However, over 10 years, the fund had an average annual return of 8.8%, above its 6.9% target.
"The return is quite solid in the circumstances," said Raphael Arndt, chief executive officer of the Future Fund, during a media call on Wednesday. "The favorable tailwinds that investors have had for decades now have ended. We think investment markets are undergoing profound changes… and we feel that markets are underpricing those risks."
The fund has positioned its portfolio "slightly below neutral risk settings" and has been preparing its portfolio for more volatile markets, geopolitical risk and sticky inflation, he said.
"We're also moving into attractively priced credit and fixed interest opportunities, which will generate much better returns going forward," he added.
Executives moved A$6 billion or 3% of the fund into investment grade credit globally in recent months, he added.
"It's a global mandate, so some of it may well end up in Australia but the mandates to the managers are very broad and give them the flexibility to find parts of the system where credit is underpaid, and where we think we can get attractive returns. It's not something that (is constrained) particularly by geography," he said. Managers were not disclosed.
During the financial year, the fund reduced exposure to cash, private equity, real estate and other alternatives. Cash made up 11.2% of its portfolio as of June 30, compared with 12.1% on June 30, 2022. Private equity allocation was reduced to 16.5% from 17.2% during the same time period, property 6.3% from 6.8%, and other alternatives such as hedge fund exposure were reduced to 17% from 17.8%.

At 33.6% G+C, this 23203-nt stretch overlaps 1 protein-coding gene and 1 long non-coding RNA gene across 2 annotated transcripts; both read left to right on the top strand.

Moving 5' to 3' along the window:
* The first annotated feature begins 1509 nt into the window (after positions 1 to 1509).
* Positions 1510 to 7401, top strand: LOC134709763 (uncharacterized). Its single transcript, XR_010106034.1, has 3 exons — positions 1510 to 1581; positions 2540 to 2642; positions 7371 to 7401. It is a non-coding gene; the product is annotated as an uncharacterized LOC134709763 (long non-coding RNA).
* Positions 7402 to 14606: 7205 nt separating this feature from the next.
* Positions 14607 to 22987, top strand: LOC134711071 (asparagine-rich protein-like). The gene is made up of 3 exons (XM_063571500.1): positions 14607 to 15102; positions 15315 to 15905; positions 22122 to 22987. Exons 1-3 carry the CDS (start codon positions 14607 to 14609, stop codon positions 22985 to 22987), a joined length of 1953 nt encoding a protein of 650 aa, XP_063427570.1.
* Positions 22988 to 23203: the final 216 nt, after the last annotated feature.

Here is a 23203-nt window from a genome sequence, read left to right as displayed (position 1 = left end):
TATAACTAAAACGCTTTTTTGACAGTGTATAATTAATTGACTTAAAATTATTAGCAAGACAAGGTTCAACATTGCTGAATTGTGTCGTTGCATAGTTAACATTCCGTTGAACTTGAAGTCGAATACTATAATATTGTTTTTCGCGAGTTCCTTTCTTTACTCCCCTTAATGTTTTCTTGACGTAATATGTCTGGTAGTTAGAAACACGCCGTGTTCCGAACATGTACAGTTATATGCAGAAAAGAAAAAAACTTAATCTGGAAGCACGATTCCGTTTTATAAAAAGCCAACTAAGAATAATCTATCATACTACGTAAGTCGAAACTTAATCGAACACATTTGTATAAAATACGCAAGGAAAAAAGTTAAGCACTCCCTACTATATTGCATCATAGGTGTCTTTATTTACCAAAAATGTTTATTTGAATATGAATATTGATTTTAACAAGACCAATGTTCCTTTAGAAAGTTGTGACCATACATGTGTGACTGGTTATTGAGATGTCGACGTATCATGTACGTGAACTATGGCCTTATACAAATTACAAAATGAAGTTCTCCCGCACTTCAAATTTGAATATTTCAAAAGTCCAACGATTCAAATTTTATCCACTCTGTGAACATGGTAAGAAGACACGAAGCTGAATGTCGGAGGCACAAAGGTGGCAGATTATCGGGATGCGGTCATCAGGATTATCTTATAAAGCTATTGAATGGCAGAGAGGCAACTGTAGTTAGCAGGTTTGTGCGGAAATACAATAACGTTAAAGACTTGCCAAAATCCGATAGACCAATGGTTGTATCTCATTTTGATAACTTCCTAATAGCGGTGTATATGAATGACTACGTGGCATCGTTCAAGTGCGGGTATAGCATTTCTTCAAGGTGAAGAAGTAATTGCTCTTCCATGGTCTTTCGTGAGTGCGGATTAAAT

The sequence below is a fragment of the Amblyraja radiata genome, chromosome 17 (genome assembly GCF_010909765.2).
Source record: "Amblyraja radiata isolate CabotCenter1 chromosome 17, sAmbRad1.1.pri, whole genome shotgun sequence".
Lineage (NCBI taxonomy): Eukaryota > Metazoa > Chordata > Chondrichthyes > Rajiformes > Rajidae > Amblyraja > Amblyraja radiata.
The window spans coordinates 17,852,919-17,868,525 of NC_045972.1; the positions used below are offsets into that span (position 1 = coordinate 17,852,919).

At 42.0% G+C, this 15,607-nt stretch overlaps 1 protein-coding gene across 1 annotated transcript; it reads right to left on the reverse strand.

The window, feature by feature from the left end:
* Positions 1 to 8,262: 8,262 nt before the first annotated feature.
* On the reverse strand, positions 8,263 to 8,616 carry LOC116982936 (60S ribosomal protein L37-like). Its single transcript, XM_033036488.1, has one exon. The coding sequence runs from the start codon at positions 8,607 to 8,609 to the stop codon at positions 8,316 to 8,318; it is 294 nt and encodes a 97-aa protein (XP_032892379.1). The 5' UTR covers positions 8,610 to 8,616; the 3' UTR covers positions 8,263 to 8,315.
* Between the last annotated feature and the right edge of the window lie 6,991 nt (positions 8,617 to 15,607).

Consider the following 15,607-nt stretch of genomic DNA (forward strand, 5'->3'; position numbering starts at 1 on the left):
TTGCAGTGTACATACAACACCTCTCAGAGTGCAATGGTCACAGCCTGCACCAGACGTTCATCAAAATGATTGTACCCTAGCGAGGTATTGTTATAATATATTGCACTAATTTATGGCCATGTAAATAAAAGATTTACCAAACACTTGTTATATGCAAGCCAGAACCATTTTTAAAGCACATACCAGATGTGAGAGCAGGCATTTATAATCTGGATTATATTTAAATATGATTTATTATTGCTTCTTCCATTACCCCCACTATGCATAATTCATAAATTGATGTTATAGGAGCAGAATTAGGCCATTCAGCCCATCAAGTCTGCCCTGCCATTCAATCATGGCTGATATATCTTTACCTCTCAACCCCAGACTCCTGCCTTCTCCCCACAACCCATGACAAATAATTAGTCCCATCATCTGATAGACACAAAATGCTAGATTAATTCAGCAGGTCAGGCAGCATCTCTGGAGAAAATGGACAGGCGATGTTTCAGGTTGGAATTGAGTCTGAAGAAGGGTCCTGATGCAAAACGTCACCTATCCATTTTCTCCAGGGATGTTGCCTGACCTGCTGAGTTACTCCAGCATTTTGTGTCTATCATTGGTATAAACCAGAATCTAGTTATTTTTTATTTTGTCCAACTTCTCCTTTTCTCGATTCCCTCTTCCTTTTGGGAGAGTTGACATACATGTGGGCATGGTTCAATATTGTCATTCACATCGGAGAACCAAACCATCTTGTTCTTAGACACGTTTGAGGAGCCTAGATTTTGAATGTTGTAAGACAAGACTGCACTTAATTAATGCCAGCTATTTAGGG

Developed market equities had the biggest bump in allocation to 15.9% from 15% of the portfolio a year earlier. However, looking forward, Mr. Arndt does not anticipate more significant reallocations to global equities.
"Equities are very expensive now. If you go back a year, global equities in Aussie dollars performed incredibly strongly with almost 20% returns. And I don't think the world's gotten less risky through that period," he said.
"We've had central banks start to raise interest rates quite aggressively, and the market speculating on whether we're at the end of those raising cycles or not. Inflation is not back in the band anywhere. And at the same time, we've got economy slowing at best... And then price earnings ratios have gone up. So we certainly don't think equities are more attractive than they were. We're a little skeptical about current market pricing," he added.
Allocation to other asset classes in the Future Fund's portfolio include 8.6% in Australian equities, 5.9% in emerging market global equities, 8.6% in debt securities and 10% in infrastructure and timberland.